The feature films that make up our Top Five grossing New Zealand movies of all time range from 1994 to 2016, four out of the five have strong Māori themes, and all of them have directors who are now working internationally.

5. Whale Rider

The number five film is Niki Caro's Whale Rider, released in 2003, and with box of-fice takings of $6,400,000.

Set in the East Coast town of Whāngārā, Whale Rider tells the story of a young Māori girl, Pai (played by Keisha Castle-Hughes) who challenges tradition and embraces the past in order to find the strength to lead her people forward.

The film was based on Witi Ihimaera's novel The Whale Rider. As well as its NZ box office success, Whale Rider also met with significant international attention, winning audience choice awards at the Sundance and Toronto Film Festivals.

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4. Once Were Warriors

Number four on the best at the box office list is the oldest film in the Top Five - Once Were Warriors, from 1994, with a $6,795,000 box office take.

Director Lee Tamahori's hard-hitting depiction of domestic and gang violence amongst an urban Māori whānau was adapted from the best-selling Alan Duff novel.

The film provided career-defining roles for Temuera Morrison and Rena Owen as Jake the Muss and Beth Heke, and was both a local and international success.

3. The World's Fastest Indian

At number three in the countdown is Roger Donaldson's The World's Fastest Indian, released in 2005, and with a $7,047,000 box office total.

The movie told the incredible true story of how Burt Munro, an ageing eccentric from Invercargill, took his home-engineered motorbike to America and won a land speed record. Donaldson's passion project was his first locally made film in two decades.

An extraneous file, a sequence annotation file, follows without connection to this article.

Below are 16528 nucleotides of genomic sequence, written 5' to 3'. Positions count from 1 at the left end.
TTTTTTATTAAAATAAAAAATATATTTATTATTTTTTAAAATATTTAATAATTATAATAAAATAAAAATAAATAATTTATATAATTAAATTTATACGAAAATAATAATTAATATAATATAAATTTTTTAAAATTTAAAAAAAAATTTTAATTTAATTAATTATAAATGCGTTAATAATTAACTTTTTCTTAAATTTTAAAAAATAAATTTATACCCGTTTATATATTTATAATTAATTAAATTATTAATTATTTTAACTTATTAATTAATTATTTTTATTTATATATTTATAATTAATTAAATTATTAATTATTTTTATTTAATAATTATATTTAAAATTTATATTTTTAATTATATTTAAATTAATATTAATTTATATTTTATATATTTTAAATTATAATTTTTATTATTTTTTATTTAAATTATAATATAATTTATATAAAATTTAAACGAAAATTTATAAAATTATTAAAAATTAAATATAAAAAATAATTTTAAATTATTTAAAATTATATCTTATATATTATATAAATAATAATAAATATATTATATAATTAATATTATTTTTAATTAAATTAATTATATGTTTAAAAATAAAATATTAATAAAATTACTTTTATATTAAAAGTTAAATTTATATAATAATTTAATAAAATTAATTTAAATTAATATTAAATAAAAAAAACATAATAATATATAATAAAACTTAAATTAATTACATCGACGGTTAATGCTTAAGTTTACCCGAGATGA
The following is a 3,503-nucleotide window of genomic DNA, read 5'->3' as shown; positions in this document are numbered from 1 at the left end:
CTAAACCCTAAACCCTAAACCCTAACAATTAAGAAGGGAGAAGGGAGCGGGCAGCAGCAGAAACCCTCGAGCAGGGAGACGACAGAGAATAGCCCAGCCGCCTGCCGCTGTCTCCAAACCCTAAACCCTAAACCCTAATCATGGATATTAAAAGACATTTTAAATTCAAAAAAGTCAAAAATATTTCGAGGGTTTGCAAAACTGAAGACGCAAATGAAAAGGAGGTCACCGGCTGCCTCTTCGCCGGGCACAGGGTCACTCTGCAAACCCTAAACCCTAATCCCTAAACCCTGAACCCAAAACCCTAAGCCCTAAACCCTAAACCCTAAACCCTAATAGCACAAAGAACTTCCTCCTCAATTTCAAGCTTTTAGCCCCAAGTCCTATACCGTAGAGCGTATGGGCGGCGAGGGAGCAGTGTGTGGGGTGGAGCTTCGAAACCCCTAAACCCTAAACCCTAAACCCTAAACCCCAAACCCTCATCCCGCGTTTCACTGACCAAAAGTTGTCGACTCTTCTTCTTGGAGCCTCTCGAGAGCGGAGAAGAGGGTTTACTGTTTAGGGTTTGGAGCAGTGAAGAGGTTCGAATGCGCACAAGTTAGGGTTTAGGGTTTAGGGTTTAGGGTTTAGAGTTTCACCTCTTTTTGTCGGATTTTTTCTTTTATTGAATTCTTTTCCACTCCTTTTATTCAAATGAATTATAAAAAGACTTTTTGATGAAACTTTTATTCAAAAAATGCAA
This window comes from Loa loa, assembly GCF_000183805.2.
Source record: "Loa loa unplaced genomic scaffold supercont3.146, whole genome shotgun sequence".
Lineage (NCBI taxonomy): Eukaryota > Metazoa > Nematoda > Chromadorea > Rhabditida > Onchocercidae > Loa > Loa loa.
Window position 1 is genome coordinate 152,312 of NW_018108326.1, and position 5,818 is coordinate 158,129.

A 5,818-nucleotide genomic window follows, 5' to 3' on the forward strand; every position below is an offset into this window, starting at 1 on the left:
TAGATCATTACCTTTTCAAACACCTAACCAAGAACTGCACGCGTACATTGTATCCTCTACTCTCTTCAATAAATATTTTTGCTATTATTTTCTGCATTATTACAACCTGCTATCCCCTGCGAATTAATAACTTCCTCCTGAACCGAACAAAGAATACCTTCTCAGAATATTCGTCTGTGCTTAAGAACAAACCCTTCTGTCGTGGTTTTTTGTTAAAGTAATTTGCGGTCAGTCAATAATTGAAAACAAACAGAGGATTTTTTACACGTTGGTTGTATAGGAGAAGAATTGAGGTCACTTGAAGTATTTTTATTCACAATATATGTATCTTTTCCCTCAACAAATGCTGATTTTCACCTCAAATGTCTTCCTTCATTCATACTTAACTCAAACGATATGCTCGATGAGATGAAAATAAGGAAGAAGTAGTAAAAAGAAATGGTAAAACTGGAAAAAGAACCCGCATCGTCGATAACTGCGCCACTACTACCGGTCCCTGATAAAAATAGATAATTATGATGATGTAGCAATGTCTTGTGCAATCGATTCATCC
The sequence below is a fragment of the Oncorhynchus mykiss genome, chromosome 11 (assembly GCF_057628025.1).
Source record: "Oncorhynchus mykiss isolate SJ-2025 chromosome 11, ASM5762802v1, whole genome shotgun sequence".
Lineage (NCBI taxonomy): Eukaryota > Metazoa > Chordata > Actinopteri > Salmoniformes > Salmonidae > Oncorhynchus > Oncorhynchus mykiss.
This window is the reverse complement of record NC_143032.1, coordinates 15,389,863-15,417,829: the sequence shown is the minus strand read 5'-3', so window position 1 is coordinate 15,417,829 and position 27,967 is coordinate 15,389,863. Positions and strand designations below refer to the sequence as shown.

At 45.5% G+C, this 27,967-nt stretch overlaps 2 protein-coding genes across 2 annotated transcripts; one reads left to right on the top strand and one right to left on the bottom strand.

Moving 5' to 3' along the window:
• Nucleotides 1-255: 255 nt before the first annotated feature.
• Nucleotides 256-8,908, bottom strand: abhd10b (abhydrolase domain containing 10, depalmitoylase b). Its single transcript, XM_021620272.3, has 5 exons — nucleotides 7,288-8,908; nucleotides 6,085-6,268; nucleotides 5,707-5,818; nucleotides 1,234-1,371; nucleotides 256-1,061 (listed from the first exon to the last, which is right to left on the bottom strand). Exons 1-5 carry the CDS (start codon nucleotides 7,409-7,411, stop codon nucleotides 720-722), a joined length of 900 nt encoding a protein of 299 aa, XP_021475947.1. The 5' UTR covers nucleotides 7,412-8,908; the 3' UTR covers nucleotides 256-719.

Variety described it as "like a geriatric Rocky on wheels," while noted film critic Roger Ebert praised Anthony Hopkins' performance as one of the most endearing of his career.

The film sold to 126 countries, spent five weeks in the Australian top six, and became New Zealand's highest grossing local film - staying in that position for the next five years.

2. Boy

The film that knocked The World's Fastest Indian off the top spot back in 2010 was, of course, Taika Waititi's Boy, which is now in second place with $9,322,000.

Waititi's second feature film revolves around an imaginative 11-year-old East Coast boy (James Rolleston) trying to make sense of his world - and the return of his just-out-of-jail father (Waititi).

Intended as a "painful comedy of growing up," Boy mixes poignancy with Waititi's trademark whimsy and visual inventiveness.

A winner in its section at the 2010 Berlin Film Festival, Boy soon become the most successful local release on its home soil, and stayed that way for six years.

1. Hunt for the Wilderpeople

Now, after six years as our top grossing film, Boy has been overtaken by its director's new movie, Hunt for the Wilderpeople - at $11,053,182 and still counting.

Taika Waititi also has a third film that makes it into the Top 10 grossing films - his vampire mockumentary What We Do in the Shadows comes in at number eight.

With thanks to the NZ Film Commission, for the trailers featured above and for these box office stats, here is the Top 20:

1) Hunt For the Wilderpeople - 2016
2) Boy - 2010
3) The World's Fastest Indian - 2005
4) Once We Were Warriors - 1994
5) Whale Rider - 2002
6) Sione's Wedding - 2006
7) What Becomes of the Broken Hearted - 1999
8) What We Do in the Shadows - 2014
9) Footrot Flats - 1986
10) The Dark Horse - 2014
11) Second Hand Wedding - 2008
12) Sione's 2: Unfinished Business - 2012
13) The Topp Twins: Untouchable Girls - 2009
14) Goodbye Pork Pie -1981
15) In My Father's Den - 2004
16) Mt Zion - 2013
17) Scarfies - 1999
18) Mahana - 2016
19) Home by Christmas - 2010
20) The Dead Lands - 2014